Injury Claims

8 Reasons Why A Personal Injury Lawyer Might Not Take Your Case

Bryan Saunders
Director of Growth, Marketing, & UI/UX

Here at PainWorth, we hear everyday from accident victims who can’t find a lawyer willing to help them with their car accident settlement or personal injury claim.

While we understand firsthand how confusing and upsetting this can be, we’re here to let you know that this doesn’t necessarily mean that you don’t have a claim.

As it turns out, there are actually lots of reasons why a personal injury lawyer might not want to help you with your case.

Here are a few of the top reasons a lawyer might not take your case:


1. Your statute of limitations has expired

What is a statute of limitations?

Essentially, it’s your time limit or “expiry date” for filing a lawsuit.

Basically, if you wait too long after your accident to file a lawsuit, your case may be dismissed simply because it’s been filed after the statute of limitations.

Depending on your province or state, the statute of limitations is usually about 2 years, but it also depends on the location where the case occurred—as well as the particular details of the case.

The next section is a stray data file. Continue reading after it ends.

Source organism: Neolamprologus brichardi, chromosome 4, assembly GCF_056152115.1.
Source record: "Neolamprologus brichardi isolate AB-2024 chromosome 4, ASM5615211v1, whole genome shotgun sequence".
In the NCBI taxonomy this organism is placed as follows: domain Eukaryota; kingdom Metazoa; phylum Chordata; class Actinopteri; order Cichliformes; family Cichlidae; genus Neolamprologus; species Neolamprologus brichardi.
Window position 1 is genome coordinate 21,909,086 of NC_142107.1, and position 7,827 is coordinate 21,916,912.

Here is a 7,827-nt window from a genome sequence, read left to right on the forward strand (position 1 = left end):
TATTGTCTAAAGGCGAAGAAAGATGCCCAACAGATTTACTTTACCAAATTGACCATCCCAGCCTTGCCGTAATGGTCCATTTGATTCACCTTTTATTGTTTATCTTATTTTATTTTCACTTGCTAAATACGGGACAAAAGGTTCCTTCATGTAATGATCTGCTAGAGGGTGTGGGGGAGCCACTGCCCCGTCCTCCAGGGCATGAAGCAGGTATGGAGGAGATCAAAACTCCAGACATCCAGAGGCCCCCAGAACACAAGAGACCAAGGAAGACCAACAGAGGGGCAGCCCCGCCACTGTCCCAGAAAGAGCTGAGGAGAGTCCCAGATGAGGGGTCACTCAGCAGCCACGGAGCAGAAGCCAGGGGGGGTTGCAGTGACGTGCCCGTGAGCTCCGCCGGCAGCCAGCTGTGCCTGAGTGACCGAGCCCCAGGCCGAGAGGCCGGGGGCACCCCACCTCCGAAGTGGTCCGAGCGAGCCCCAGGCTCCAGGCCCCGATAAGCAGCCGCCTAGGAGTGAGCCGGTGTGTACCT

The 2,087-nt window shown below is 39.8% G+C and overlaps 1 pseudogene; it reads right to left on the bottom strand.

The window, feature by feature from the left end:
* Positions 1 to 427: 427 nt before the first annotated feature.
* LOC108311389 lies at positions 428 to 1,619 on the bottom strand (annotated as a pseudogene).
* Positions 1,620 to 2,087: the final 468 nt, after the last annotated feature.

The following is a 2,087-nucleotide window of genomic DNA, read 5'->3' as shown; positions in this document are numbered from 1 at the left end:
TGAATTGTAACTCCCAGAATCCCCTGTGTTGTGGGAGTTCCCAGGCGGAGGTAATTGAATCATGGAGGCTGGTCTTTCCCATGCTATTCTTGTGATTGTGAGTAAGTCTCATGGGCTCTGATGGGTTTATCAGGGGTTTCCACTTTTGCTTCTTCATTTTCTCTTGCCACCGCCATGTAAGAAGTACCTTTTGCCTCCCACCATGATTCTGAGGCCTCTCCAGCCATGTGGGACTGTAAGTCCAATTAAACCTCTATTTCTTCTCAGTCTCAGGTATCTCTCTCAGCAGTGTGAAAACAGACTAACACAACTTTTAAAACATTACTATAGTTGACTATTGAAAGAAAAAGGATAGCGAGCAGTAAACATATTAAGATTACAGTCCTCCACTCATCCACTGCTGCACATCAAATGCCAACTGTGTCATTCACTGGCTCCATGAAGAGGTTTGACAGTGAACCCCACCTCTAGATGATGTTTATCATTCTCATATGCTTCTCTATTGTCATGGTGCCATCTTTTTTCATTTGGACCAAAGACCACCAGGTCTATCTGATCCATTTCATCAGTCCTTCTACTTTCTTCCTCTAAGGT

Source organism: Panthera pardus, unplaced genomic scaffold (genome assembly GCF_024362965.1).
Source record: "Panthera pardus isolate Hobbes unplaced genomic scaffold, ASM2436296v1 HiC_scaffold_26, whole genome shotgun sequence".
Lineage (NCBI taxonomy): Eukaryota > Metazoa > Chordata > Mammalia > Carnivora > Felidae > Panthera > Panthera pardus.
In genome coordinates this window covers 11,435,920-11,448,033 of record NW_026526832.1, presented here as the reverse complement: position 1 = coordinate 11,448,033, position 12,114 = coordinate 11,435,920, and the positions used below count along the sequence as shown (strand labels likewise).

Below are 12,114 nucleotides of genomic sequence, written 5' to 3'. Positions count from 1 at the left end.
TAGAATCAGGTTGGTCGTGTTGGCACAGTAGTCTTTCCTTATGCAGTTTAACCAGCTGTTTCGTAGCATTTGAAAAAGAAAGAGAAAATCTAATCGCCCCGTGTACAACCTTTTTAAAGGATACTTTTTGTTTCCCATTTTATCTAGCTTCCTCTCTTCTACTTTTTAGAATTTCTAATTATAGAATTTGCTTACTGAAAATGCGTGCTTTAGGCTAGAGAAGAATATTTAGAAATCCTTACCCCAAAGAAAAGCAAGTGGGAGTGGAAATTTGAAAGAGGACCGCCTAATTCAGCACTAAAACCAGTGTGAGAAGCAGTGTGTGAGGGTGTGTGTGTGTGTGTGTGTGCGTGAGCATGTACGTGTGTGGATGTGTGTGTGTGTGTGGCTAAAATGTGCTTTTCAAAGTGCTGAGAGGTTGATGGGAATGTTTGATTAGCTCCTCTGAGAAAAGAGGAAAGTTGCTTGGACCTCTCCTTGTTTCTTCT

For example, some cases—especially those involving minors or sexual assault—might not be subject to the same statute of limitations as a car accident involving adults.

All of this to say, a personal injury lawyer might turn down your case if they suspect that the statute of limitations has expired on your case.


2. Your case isn’t worth enough money

Personal injury lawyers usually work on a “contingency” basis. This basically means that they’ll take a percentage of whatever you win, but they’ll only get paid if you win your case.

This sounds great, since it means you don’t pay if you don’t win.

In reality though, what it often means is that a lawyer may not want to take on any small cases, because it won’t pay them enough—even if they do win.

In these cases, it may be better to handle your claim on your own through small claims court or to use PainWorth’s tools to negotiate with the insurance company directly.

Not sure what your case is worth? Use our free personal injury settlement calculator here.


3. It’s unclear who is at-fault